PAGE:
Mount Holyoke, Smith, increasing student aid to Puerto Rico

  • Smashed poles and snarled power lines brought down by Hurricane Maria, in Humacao, Puerto Rico. ap file photo

For the Recorder
Tuesday, November 14, 2017

Mount Holyoke and Smith colleges are extending scholarship aid to students from Puerto Rico in recognition of the devastating effects that Hurricane Maria has had on the island.

Mount Holyoke will offer two full, four-year scholarships to first-year students and two $25,000 scholarships to students transferring from the University of Puerto Rico.

Smith is offering to cover tuition, room and board for the spring 2018 semester for University of Puerto Rico students displaced by the hurricane.

“Mount Holyoke has educated women from all over the world,” said Gail Berson, the college’s vice president for enrollment and dean of admissions. “It (Puerto Rico) represents part of the United States we have always been committed to.”

Berson noted that the college has a number of alumnae from Puerto Rico.

Two of the scholarships will be awarded to new first-year students from Puerto Rico, and will cover four years of tuition, which the college says is close to a $200,000 value.

Two other scholarships will be given to students transferring from the University of Puerto Rico due to storm-related circumstances. Each of these scholarships will be $25,000 a year, and can be renewed up to two times under normal circumstances.

A student who applies to Mount Holyoke and qualifies for either of the scholarships will be automatically placed in the running for them.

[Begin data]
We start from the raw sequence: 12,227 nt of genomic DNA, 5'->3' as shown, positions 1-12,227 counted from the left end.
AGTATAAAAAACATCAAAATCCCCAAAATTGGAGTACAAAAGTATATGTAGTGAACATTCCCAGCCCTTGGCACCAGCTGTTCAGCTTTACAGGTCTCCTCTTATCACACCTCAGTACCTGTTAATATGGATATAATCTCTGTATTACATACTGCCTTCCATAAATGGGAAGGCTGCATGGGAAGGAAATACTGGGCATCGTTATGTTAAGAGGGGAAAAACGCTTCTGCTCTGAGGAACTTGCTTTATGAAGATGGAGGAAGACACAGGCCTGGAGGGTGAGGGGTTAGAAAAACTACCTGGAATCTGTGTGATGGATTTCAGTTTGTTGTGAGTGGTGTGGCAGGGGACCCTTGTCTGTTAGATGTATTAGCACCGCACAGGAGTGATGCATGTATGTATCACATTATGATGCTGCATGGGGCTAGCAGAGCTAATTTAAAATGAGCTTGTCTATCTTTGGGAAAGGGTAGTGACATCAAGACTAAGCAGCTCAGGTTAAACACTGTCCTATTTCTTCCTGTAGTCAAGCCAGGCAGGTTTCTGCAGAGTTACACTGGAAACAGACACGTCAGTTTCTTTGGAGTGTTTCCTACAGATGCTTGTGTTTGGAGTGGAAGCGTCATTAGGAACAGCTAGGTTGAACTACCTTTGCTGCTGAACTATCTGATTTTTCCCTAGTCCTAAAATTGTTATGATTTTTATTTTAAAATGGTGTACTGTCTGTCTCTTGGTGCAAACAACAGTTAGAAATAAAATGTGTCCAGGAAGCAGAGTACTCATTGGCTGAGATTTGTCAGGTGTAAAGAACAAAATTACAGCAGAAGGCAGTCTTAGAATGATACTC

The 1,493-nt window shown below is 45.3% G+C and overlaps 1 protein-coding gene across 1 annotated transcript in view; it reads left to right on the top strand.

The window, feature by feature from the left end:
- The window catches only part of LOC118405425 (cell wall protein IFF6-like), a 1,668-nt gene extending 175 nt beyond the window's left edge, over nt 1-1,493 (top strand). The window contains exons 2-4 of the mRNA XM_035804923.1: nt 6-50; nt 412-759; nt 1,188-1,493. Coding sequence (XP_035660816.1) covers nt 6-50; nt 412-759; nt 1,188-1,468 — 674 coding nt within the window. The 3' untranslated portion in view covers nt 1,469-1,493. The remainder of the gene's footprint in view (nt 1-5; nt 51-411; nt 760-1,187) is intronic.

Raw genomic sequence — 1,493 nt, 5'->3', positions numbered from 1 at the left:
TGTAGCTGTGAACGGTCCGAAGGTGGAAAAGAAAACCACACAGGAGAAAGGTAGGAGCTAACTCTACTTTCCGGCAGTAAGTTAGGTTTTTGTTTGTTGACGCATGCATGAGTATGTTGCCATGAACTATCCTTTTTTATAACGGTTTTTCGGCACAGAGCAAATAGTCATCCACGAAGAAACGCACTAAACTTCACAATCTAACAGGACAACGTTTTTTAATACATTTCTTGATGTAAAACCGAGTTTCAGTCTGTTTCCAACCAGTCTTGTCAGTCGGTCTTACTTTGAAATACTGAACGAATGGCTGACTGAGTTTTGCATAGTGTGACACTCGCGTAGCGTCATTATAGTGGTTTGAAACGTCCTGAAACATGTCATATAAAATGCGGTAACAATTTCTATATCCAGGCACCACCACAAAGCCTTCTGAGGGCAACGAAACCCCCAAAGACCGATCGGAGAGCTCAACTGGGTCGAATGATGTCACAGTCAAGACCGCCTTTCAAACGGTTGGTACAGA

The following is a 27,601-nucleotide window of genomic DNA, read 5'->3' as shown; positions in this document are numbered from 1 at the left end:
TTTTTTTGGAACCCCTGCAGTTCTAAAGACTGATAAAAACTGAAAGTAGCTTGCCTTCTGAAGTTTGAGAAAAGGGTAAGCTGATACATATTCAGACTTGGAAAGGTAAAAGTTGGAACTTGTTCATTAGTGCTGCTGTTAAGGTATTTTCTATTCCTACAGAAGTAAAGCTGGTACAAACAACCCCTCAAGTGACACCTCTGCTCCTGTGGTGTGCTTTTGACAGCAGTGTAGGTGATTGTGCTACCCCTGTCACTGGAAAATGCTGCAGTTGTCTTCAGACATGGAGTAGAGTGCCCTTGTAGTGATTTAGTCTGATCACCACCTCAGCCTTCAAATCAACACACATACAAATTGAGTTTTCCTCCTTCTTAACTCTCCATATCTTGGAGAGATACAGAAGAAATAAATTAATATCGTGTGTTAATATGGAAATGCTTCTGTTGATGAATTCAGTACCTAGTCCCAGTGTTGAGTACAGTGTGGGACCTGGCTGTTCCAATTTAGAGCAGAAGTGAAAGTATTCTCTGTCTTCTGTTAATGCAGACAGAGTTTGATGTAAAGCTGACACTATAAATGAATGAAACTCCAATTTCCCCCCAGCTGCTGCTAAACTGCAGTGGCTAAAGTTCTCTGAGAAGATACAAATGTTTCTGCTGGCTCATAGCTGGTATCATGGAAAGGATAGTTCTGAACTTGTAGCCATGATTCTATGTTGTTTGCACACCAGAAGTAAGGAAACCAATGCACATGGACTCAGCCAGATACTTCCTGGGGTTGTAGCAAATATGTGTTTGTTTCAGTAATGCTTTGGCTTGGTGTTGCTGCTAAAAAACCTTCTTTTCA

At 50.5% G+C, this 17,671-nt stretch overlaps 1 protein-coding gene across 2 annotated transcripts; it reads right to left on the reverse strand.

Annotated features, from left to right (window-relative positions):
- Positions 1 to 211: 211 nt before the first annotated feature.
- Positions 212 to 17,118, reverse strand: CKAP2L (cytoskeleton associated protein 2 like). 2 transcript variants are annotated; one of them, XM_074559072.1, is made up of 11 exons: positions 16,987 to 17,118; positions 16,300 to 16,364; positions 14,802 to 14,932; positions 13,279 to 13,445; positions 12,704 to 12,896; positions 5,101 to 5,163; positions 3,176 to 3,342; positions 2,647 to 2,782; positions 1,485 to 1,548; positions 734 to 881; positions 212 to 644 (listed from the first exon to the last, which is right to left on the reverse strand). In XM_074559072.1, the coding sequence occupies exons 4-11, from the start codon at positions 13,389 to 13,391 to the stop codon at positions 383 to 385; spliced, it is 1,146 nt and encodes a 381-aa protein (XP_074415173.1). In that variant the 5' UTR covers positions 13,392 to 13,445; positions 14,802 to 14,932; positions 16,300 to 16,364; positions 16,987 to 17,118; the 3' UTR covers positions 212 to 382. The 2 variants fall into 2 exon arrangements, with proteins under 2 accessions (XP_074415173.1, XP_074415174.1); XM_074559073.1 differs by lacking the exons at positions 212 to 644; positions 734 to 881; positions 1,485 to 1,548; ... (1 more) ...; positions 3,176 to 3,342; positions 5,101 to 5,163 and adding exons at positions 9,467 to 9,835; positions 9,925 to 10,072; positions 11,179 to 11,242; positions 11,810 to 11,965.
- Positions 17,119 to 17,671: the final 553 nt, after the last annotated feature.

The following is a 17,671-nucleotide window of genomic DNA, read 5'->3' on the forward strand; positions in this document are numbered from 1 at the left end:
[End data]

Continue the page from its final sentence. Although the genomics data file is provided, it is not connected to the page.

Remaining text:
In addition to tuition, room and board, Smith College’s new visiting student program will provide a stipend to cover books, personal expenses and travel costs.

“Our goal is to allow these students to continue their studies at an outstanding liberal arts college with a welcoming, supportive community,” said Audrey Smith, the college’s vice president for enrollment.

The application deadline is Wednesday, Dec. 6.

Berson said that one of the reasons why Mount Holyoke has chosen to offer the scholarships is because it was unable to send admissions counselors there this year, due to the effects of Hurricane Maria.

“The destruction was so widespread and the devastation so significant,” said Berson, who said counselors would get in the way if they were sent now.

Mount Holyoke sent counselors to more than 30 states and 26 countries this year.

Berson said that offering these scholarships is a way of showing the college’s commitment to the island, even with this circumstance. She also said she hopes that those who receive them will be able to use their Mount Holyoke educations to give back to the island in the coming years.

While the application deadline for the college is Jan. 15, Berson said those whose lives have been disrupted by Hurricane Maria, as well as the other hurricanes that have hit the United States and the wildfires in California, can contact the college for an extension.

Berson said the money comes from the nearly $50 million that Mount Holyoke awards each year in scholarships.